The idea of cooking batter between two hot metal plates is quite old, going back to the ancient Greeks. They were originally flat cakes. In the Middle East they were called oublies and could be rolled and filled. By the 13th century, some craftsman built the plates with the ridges or honeycomb pattern and called his cakes gaufres from the Old French wafla.
The Dutch called the cakes wafel. The Pilgrims had learned of the treat before sailing to the New World and brought the cakes with them. Wafel appeared in English print by 1735. Thomas Jefferson brought back a long handled waffle iron from a trip to France. Some early waffle irons included intricate patterns such as a coat of arms or religious symbols. The dough was placed between the hinged plates that were then pressed together using wooden handles. The whole mechanism was then placed over the hearth fire to bake.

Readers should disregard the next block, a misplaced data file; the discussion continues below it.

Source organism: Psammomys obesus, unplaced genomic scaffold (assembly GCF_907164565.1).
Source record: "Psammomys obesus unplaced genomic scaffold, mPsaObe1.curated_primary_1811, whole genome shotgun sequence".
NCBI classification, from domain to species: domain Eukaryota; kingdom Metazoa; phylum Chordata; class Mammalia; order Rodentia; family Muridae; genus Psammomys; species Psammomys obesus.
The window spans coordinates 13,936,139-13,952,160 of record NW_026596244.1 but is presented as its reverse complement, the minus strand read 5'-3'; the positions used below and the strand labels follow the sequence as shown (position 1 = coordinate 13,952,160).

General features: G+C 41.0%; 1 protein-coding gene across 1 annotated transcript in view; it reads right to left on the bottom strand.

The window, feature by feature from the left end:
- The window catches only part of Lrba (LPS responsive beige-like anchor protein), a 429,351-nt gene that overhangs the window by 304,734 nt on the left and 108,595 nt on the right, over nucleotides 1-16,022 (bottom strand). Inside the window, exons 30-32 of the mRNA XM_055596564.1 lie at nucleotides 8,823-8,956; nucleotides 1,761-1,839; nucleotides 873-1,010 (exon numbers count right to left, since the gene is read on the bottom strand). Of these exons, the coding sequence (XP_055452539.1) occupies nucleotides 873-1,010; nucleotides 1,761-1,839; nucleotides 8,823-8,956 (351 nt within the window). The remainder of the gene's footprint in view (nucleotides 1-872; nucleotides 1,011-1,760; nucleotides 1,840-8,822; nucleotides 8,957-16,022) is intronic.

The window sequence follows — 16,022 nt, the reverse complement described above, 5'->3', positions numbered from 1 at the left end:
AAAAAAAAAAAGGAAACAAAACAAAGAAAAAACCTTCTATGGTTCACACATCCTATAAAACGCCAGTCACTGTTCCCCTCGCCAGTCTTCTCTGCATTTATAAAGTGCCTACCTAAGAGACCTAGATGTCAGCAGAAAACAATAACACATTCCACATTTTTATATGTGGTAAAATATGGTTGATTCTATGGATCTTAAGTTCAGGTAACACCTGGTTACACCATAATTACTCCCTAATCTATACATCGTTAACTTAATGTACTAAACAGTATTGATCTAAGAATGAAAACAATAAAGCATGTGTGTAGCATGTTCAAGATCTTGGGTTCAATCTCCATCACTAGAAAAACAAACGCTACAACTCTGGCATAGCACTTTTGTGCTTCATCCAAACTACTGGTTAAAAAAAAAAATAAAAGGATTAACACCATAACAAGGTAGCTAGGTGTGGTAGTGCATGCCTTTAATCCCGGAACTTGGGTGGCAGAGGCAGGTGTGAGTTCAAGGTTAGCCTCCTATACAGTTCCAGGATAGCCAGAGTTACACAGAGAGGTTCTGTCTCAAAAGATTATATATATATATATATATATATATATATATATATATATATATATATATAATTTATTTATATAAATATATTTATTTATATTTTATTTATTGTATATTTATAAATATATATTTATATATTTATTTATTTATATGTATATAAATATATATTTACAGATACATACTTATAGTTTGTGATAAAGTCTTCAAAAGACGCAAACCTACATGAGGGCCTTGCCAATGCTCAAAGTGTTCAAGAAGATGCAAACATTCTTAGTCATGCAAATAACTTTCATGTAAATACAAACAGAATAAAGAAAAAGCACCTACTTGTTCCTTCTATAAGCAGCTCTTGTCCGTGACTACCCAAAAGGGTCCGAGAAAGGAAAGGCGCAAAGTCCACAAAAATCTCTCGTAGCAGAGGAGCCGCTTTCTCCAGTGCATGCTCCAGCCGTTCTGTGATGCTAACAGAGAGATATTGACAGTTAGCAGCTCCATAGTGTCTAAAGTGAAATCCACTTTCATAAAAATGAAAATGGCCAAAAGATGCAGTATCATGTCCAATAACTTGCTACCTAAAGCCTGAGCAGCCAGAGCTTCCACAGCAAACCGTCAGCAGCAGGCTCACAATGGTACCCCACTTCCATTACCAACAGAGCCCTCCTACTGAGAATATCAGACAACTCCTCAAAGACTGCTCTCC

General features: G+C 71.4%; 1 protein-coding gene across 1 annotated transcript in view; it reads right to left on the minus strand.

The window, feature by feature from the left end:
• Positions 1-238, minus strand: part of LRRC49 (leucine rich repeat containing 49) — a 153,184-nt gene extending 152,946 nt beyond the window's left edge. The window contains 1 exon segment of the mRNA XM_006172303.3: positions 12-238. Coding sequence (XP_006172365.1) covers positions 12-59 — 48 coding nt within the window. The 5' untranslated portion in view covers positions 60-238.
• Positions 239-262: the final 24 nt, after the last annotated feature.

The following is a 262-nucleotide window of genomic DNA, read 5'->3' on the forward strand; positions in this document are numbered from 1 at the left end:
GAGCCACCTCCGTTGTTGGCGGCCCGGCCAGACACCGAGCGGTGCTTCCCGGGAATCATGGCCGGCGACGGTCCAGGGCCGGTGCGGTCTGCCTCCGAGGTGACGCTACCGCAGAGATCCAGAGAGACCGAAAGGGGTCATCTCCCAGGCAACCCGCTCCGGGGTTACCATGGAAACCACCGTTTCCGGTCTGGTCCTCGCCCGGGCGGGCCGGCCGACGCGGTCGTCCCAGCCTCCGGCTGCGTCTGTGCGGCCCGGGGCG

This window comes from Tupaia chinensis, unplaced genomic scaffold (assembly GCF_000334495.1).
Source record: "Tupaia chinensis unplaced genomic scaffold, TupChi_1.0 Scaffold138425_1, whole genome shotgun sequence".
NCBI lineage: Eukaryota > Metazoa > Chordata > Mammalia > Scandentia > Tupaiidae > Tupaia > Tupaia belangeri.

Swarthout, a Dutch-American, patented a version of waffle iron made using cast iron for the plates. The dough was pressed between the plates and then cooked on the stove top. The next leap in waffle technology came in 1911 when General Electric produced the first electric iron. They introduced a heating element using a built-in thermostat. Earlier versions often burned the waffle due to overheating. Today's waffle irons appear different but the basic design remains the same but with upgrades such as non-stick surfaces.
There are a variety of waffles made throughout the world. Brussels waffles are thicker and with large pockets. They are often sold by street vendors with a dusting of powdered sugar. Liège waffles were created by a Belgium chef and contain caramelized chunks of pearl sugar. American waffles (Belgium waffles) are leavened with baking powder rather than yeast. They can be sweetened or used as a base for entrees, as in some chicken dishes. Hong Kong waffles are round and can be spread with peanut butter and sugar before eating the treat, often sold by street vendors. Stroopwafels are thin, round, and have a syrup filling. Which do you want? Stop waffling.